News stories can seldom be worse than the killing of Thomas Sonnenberg, the man who answered the door in his north Minneapolis neighborhood when Devon Parker was allegedly banging on it, saying someone was going to kill him if Sonnenberg didn’t help.
Sonnenberg opened the door and moments later was shot to death.
“I begged him to move,” his daughter told KSTP, “but he was trapped by his mortgage, and he felt obligated to stay.”
His is the latest story of violence in north Minneapolis, where violence has led people to give up on it, or at least think about it. It’s not a problem unique to Minneapolis, of course. The “inner cities” have been centers of violence for decades.
It may not be hyperbole when people refer to these areas as being “like war zones.”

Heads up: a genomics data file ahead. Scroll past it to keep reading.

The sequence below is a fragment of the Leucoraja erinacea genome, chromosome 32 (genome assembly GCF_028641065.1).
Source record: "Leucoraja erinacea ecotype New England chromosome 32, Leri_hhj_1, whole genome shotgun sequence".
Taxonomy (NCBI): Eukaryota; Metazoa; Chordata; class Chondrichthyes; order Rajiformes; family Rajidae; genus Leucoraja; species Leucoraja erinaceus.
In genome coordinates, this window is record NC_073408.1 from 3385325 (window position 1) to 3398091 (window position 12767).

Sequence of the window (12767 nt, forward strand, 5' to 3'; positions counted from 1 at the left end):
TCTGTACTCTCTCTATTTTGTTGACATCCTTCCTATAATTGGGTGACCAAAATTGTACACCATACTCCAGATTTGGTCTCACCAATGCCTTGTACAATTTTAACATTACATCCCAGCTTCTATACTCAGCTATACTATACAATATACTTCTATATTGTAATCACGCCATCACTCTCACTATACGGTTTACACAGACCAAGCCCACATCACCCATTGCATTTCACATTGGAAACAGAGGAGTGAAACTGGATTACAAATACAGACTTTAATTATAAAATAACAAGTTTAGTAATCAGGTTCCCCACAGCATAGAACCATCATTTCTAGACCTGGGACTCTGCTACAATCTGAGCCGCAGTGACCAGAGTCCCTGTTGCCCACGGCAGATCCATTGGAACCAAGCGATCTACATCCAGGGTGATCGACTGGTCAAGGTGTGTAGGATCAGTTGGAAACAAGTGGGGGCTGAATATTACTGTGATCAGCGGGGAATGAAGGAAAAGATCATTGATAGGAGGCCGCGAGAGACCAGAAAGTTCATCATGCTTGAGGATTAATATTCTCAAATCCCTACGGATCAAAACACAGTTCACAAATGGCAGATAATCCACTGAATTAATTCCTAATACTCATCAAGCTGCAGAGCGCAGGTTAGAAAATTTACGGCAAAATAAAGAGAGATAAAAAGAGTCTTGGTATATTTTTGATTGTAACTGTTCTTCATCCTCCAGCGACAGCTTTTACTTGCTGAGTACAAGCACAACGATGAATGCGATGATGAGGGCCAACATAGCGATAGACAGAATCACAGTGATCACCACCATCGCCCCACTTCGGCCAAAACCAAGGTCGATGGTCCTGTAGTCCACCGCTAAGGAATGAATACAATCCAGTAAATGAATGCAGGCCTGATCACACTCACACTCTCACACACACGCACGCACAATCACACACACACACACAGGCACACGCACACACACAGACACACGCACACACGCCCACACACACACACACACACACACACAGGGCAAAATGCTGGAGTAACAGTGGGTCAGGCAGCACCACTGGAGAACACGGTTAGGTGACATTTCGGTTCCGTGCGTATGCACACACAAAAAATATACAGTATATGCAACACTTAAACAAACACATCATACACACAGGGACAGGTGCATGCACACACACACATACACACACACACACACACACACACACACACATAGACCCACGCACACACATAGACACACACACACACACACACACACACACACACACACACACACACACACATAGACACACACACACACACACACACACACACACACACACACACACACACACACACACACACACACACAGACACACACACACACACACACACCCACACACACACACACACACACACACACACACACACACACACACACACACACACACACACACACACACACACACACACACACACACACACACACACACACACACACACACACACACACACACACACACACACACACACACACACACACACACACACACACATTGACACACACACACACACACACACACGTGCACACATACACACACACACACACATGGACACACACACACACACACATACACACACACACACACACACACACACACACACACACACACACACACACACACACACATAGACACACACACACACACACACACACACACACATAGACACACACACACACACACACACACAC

ProPublica reports today that a study shows civilian post-traumatic stress disorder is as high in some cities as it has been in actual war zones.
Researchers in Atlanta interviewed more than 8,000 inner-city residents and found that about two-thirds said they had been violently attacked and that half knew someone who had been murdered. At least 1 in 3 of those interviewed experienced symptoms consistent with PTSD at some point in their lives – and that’s a “conservative estimate,” said Dr. Kerry Ressler, the lead investigator on the project.
“The rates of PTSD we see are as high or higher than Iraq, Afghanistan or Vietnam veterans,” Ressler said. “We have a whole population who is traumatized.”
Post-traumatic stress can be a serious burden: It can take a toll on relationships and parenting, lead to family conflict and interfere with jobs. A national study of patients with traumatic injuries found that those who developed post-traumatic stress were less likely to have returned to work a year after their injuries.
It may also have a broader social cost. “Neglect of civilian PTSD as a public health concern may be compromising public safety,” Ressler and his co-authors concluded in a 2012 paper.